In terms of styling, it's had a mild redesign – the front grill looks good with the new NASA-style badge – and the air vents either side are sleeker than before – but this is a big unit and its blockiness may not be to everyone’s liking.

As always, I’m not your life coach so make up your own mind.

the front grill looks good with the new NASA-style badge. (Image: Glen Sullivan) the front grill looks good with the new NASA-style badge. (Image: Glen Sullivan)

What are the key stats for the engine and transmission?

The Patrol has a 5.6-litre petrol V8, which produces 298kW at 5800rpm and 560Nm at 4000rpm, and it has a seven-speed automatic transmission, a full-time 4WD system, selectable off-road modes (sand, snow, rock), and a rear diff lock.

The V8 has plenty of grunt, the auto is mostly cluey and, all in all, the Patrol is a great driving vehicle.

The Patrol has a 5.6-litre petrol V8, which produces 298kW at 5800rpm and 560Nm at 4000rpm. (Image: Glen Sullivan) The Patrol has a 5.6-litre petrol V8, which produces 298kW at 5800rpm and 560Nm at 4000rpm. (Image: Glen Sullivan)

How practical is the space inside?

The interior certainly feels comfortable, spacious and real-life friendly, even if it all feels like it’s been brought here from the 1970s via a time-machine.

Upfront, there’s an abundance of glossy woodgrain-look panelling and expanses of soft-touch surfaces, and it all has the feel of a throwback to the disco era, but I reckon it all comes together; it’s a nice premium space with plenty of practicality about it.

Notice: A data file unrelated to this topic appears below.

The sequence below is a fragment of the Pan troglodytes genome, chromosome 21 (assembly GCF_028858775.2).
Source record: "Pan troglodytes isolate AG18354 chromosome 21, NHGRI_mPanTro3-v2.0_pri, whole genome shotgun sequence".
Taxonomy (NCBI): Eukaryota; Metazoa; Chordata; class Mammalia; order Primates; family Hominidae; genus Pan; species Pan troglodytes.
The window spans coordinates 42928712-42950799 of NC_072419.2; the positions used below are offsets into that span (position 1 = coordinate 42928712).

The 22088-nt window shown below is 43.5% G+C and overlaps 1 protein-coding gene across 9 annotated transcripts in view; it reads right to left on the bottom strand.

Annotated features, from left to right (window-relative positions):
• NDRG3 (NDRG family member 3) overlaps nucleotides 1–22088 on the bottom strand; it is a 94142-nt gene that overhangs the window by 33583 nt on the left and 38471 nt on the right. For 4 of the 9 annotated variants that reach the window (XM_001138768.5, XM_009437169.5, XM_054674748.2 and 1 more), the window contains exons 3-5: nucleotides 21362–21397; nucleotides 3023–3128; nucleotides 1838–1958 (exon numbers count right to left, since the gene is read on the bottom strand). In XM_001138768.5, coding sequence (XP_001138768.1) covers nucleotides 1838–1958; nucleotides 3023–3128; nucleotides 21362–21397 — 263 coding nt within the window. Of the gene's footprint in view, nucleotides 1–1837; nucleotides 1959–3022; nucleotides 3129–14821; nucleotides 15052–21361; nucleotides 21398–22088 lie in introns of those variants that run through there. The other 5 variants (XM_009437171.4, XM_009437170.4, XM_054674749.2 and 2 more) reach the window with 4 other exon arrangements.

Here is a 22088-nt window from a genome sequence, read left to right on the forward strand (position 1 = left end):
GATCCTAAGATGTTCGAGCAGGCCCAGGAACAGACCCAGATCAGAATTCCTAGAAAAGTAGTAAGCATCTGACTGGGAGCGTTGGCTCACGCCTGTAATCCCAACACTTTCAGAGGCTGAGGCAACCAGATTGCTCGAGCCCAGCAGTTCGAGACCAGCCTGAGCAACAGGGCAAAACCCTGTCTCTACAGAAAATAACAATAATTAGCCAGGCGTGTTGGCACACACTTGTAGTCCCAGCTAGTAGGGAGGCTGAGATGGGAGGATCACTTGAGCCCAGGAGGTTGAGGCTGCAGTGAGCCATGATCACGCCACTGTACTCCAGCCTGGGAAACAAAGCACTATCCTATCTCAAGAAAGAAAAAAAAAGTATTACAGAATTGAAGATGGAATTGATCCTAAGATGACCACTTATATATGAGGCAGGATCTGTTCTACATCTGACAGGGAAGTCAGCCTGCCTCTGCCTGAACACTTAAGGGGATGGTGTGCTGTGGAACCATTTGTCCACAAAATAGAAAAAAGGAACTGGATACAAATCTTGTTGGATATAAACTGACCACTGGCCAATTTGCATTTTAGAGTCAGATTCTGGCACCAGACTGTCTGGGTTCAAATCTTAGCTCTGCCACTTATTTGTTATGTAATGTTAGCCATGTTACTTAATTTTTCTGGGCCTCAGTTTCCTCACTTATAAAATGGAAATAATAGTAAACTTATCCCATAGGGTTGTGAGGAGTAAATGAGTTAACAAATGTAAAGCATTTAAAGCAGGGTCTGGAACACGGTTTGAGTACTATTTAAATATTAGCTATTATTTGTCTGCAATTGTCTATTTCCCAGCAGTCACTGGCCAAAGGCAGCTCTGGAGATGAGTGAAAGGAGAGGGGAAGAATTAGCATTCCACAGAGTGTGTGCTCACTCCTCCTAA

The interior certainly feels comfortable, spacious and real-life friendly. (Image: Glen Sullivan) The interior certainly feels comfortable, spacious and real-life friendly. (Image: Glen Sullivan)

There are a heap of the usual storage spaces for driver and front passenger – glove box, cup holders, bottle holders in the doors etc – but there are also a few concealed spaces (with pop-up lids) for keys, phone and your bits and pieces.

The 8.0-inch touchscreen is too small and it tends to be a bit muddy looking when you're viewing the reversing camera image or while you're trying to operate apps on that screen. 

As mentioned, there is no Apple CarPlay or Android Auto – which is a real letdown in this day and age – and I struggled a bit with Bluetooth connectivity with my phone, but that might just be me, luddite that I am.